A prediction: We have a great couple of years ahead of us.
I know this seems hard to believe. The country is still reeling from the manic death throes of the Trump administration, which saw violent mobs and allied politicians attempt what could only be described as a coup. At the same time, COVID-19 has surged nationwide. Hospitals in some places are filled to capacity and the country is setting grim records for number of deaths, seemingly every day. The lockdowns have effectively deprived children of a year of education (Zoom is a poor substitute) and left the economy tattered — last year saw some 10 million net jobs lost nationwide. Moreover, those hit hardest haven’t been at the upper rungs of the economic ladder. Rather, it’s been the young, the impoverished, people of color, and women. The gaps between them and everyone else have widened.
So, then, why my optimism? It comes down to three interrelated reasons: a new and far less chaotic national administration, widespread vaccinations, and an explosive economic comeback.
Let’s start with Joe Biden. With a reputation for being calm, reasonable, and empathetic, his rhetoric to date suggests he hopes his term kicks off a period of national healing. There’s no guarantee this will happen, of course — the divisions plaguing the country aren’t suddenly going to melt away. But at least the White House will no longer be fanning the flames. And where once the fear was an out-of-office Donald Trump would continue to command the spotlight, the January 6 ransacking of the Capitol seems to have diminished his power, leaving him Twitterless and an object of increasing revulsion even within his own party.
With a bare Democratic majority, I hardly expect Biden’s term to initiate some set of dramatic new policies — middle-of-the-road senators such as West Virginia’s Joe Manchin probably won’t go along. That’s a good thing, by the way. Right now, what we need is calm, not yet another political war pitting us against one another. Even so, Biden should be able to push through some measures that garner bipartisan support, such as another round of stimulus payments, an infrastructure bill, and a less vituperative trade policy.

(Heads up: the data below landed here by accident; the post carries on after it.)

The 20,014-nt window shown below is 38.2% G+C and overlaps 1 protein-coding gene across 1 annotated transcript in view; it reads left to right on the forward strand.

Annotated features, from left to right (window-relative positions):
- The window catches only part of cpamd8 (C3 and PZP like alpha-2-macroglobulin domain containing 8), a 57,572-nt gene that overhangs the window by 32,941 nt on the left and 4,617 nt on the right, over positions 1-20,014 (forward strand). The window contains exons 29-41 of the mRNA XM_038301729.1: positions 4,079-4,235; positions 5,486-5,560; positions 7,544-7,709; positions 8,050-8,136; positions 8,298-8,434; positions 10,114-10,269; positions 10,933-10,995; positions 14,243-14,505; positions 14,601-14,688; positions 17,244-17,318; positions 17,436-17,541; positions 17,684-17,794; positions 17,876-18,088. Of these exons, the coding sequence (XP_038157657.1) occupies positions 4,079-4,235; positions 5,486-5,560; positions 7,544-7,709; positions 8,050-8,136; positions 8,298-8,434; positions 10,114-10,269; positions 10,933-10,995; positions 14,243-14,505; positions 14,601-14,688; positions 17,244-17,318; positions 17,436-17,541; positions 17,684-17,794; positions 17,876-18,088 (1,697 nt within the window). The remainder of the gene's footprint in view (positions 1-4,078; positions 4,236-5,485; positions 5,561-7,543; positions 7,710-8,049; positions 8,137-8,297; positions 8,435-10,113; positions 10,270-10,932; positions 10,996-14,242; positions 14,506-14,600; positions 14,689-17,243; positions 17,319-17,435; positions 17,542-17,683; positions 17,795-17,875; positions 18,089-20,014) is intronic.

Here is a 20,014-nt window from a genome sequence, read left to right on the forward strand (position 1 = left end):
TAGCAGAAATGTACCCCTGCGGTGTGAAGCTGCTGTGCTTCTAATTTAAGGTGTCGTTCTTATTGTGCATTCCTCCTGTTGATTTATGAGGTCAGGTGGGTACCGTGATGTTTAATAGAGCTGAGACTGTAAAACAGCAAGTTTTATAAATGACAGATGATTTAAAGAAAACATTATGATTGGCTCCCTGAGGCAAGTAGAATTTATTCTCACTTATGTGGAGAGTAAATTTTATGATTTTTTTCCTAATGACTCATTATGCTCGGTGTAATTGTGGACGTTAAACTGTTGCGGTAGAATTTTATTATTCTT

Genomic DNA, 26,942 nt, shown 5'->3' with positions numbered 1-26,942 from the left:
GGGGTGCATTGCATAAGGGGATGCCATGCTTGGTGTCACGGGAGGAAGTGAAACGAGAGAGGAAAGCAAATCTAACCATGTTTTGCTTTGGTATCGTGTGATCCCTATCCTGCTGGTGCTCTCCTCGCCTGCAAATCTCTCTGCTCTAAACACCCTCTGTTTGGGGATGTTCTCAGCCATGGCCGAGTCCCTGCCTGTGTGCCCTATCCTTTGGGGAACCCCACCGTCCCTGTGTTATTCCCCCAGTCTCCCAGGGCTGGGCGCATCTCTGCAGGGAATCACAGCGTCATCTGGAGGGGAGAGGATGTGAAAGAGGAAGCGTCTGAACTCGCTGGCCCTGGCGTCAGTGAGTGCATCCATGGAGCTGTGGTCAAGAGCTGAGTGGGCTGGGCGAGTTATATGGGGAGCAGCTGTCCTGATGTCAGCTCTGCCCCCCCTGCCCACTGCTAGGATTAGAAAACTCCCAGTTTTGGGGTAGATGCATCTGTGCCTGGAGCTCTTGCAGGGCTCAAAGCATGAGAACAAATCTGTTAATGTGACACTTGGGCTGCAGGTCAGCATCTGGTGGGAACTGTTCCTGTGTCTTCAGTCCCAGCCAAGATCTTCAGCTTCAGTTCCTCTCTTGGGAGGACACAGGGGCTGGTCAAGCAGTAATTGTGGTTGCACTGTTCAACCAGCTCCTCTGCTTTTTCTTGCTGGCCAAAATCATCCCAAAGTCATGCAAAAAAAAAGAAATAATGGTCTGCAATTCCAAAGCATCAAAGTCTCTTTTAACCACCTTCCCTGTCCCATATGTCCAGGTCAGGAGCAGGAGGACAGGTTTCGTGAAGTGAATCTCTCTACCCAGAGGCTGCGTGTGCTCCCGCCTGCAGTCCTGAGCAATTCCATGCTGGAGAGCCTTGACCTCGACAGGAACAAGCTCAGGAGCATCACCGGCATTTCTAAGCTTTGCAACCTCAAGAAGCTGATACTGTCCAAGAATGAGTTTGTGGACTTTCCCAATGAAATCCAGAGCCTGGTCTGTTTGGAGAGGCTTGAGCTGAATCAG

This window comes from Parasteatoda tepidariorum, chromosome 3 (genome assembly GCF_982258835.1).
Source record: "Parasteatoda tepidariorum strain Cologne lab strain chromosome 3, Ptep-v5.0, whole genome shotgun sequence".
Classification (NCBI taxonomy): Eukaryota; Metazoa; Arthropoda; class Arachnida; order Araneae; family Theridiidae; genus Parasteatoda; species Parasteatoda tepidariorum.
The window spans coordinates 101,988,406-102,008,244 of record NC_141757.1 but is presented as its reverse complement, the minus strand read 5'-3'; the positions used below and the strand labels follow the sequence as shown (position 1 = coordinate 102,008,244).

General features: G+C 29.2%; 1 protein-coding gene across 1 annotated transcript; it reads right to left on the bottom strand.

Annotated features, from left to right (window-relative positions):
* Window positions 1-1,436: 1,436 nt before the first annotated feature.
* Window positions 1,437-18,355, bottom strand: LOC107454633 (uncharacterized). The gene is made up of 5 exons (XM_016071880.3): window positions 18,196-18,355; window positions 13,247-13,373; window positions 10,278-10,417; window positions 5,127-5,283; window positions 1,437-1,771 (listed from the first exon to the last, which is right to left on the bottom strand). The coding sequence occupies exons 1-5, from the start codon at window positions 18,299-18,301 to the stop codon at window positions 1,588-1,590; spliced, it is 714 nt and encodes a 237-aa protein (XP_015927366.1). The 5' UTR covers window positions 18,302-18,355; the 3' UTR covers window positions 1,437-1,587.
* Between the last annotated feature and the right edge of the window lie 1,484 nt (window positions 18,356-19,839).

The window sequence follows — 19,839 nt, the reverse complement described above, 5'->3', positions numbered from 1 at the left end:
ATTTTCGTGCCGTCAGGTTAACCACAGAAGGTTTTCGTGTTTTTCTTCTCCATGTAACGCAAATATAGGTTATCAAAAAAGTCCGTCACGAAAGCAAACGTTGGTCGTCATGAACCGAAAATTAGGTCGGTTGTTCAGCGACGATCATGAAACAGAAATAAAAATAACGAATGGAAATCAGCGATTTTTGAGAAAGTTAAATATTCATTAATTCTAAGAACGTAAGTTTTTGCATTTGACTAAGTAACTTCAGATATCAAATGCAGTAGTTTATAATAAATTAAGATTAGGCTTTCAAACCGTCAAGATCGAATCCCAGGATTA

He — and we — will also be the beneficiary of the defeat of the coronavirus. The pandemic has been with us for so long it now feels almost routine, like an unwelcome visitor who becomes a permanent squatter. But that visitor will leave — and pretty soon, too. Thanks to Biden pushing the matter, the feds now plan to vaccinate at twice the pace originally planned, trusting Moderna and Pfizer can ramp up production quickly enough to provide the second booster dose when needed. The goal is to get 100 million shots in arms by the end of April — nearly a third of the nation. That’s not enough to get us to herd immunity, but it’s more than enough to immunize those most likely to get sick or die from the disease. Demand on hospitals will ebb, the number of daily deaths will fall precipitously, and by early summer normalcy will begin to return. Restaurants and bars will reopen, we’ll take long-delayed vacations and pack sports arenas, and schools and colleges will welcome students back to their halls.
And the economy will take off like a rocket. Anticipation of this can be seen in the stock markets but, unless you’re one of the very few who can live off their investments, that hardly puts food on the table. Only a job will. Biden’s promised pump priming (including a new round of $1,400 checks to most citizens) will help, yet real growth — and real jobs — will only come when we begin to work, play, and live as we did before.
We won’t do so as completely as we did before. The lockdowns in response to the pandemic have taught us some valuable lessons. A lot of work can be done remotely, and businesses and their employees aren’t simply going to return to the daily grind of commuting. Work-life balance has been reset and many will be reluctant to — and won’t have to — give up the pleasure of spending more time away from the office.
I’m not necessarily saying, in the words of Franklin D. Roosevelt’s old campaign song, that “Happy Days Are Here Again.” Indeed, for many people of color and those at the economic margins of society, the days weren’t happy in the first place. But having been down so long, for many it’ll certainly feel like that. And things can always get worse: the economy might fall into recession, the divisions among us may drive us still further apart, or some new crisis — even another pandemic — might again upend our lives.
Or perhaps not. This is an exceptional moment, a chance to simultaneously leave behind a worldwide health crisis and a poisonous presidency, to use new focus and the new wealth generated by a surging economy to address our ongoing inequities. It’s a unique opportunity. May we seize it.
Tom Keane is a writer in Boston. Send comments to email@example.com.